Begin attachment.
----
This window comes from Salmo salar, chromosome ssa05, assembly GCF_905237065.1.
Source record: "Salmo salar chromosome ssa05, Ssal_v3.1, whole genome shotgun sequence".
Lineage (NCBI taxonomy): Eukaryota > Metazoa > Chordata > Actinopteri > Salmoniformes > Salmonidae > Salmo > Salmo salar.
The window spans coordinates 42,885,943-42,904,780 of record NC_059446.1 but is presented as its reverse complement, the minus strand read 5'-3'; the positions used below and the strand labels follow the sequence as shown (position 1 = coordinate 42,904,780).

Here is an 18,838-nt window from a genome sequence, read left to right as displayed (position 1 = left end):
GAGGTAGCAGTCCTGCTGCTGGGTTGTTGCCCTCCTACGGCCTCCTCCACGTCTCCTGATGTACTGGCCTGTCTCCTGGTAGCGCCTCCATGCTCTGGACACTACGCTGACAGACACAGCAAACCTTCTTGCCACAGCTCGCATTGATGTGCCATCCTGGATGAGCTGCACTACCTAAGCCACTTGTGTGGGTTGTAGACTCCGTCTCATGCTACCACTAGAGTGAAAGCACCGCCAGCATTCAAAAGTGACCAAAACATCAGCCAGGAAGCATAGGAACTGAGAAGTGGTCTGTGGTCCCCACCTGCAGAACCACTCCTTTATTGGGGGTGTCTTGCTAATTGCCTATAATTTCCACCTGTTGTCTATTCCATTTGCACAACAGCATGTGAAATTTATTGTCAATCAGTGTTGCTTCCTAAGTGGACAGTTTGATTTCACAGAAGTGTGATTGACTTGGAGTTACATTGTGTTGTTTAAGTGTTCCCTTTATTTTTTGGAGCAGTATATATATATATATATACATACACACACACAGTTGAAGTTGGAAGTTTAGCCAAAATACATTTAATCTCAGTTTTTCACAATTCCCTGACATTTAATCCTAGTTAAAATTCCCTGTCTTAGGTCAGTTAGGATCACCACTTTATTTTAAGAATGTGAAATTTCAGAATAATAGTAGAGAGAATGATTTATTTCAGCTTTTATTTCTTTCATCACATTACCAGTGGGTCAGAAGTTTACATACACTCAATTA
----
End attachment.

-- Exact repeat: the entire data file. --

This window comes from Salmo salar, chromosome ssa05, assembly GCF_905237065.1.
Source record: "Salmo salar chromosome ssa05, Ssal_v3.1, whole genome shotgun sequence".
Lineage (NCBI taxonomy): Eukaryota > Metazoa > Chordata > Actinopteri > Salmoniformes > Salmonidae > Salmo > Salmo salar.
The window spans coordinates 42,885,943-42,904,780 of record NC_059446.1 but is presented as its reverse complement, the minus strand read 5'-3'; the positions used below and the strand labels follow the sequence as shown (position 1 = coordinate 42,904,780).

Here is an 18,838-nt window from a genome sequence, read left to right as displayed (position 1 = left end):
GAGGTAGCAGTCCTGCTGCTGGGTTGTTGCCCTCCTACGGCCTCCTCCACGTCTCCTGATGTACTGGCCTGTCTCCTGGTAGCGCCTCCATGCTCTGGACACTACGCTGACAGACACAGCAAACCTTCTTGCCACAGCTCGCATTGATGTGCCATCCTGGATGAGCTGCACTACCTAAGCCACTTGTGTGGGTTGTAGACTCCGTCTCATGCTACCACTAGAGTGAAAGCACCGCCAGCATTCAAAAGTGACCAAAACATCAGCCAGGAAGCATAGGAACTGAGAAGTGGTCTGTGGTCCCCACCTGCAGAACCACTCCTTTATTGGGGGTGTCTTGCTAATTGCCTATAATTTCCACCTGTTGTCTATTCCATTTGCACAACAGCATGTGAAATTTATTGTCAATCAGTGTTGCTTCCTAAGTGGACAGTTTGATTTCACAGAAGTGTGATTGACTTGGAGTTACATTGTGTTGTTTAAGTGTTCCCTTTATTTTTTGGAGCAGTATATATATATATATATACATACACACACACAGTTGAAGTTGGAAGTTTAGCCAAAATACATTTAATCTCAGTTTTTCACAATTCCCTGACATTTAATCCTAGTTAAAATTCCCTGTCTTAGGTCAGTTAGGATCACCACTTTATTTTAAGAATGTGAAATTTCAGAATAATAGTAGAGAGAATGATTTATTTCAGCTTTTATTTCTTTCATCACATTACCAGTGGGTCAGAAGTTTACATACACTCAATTA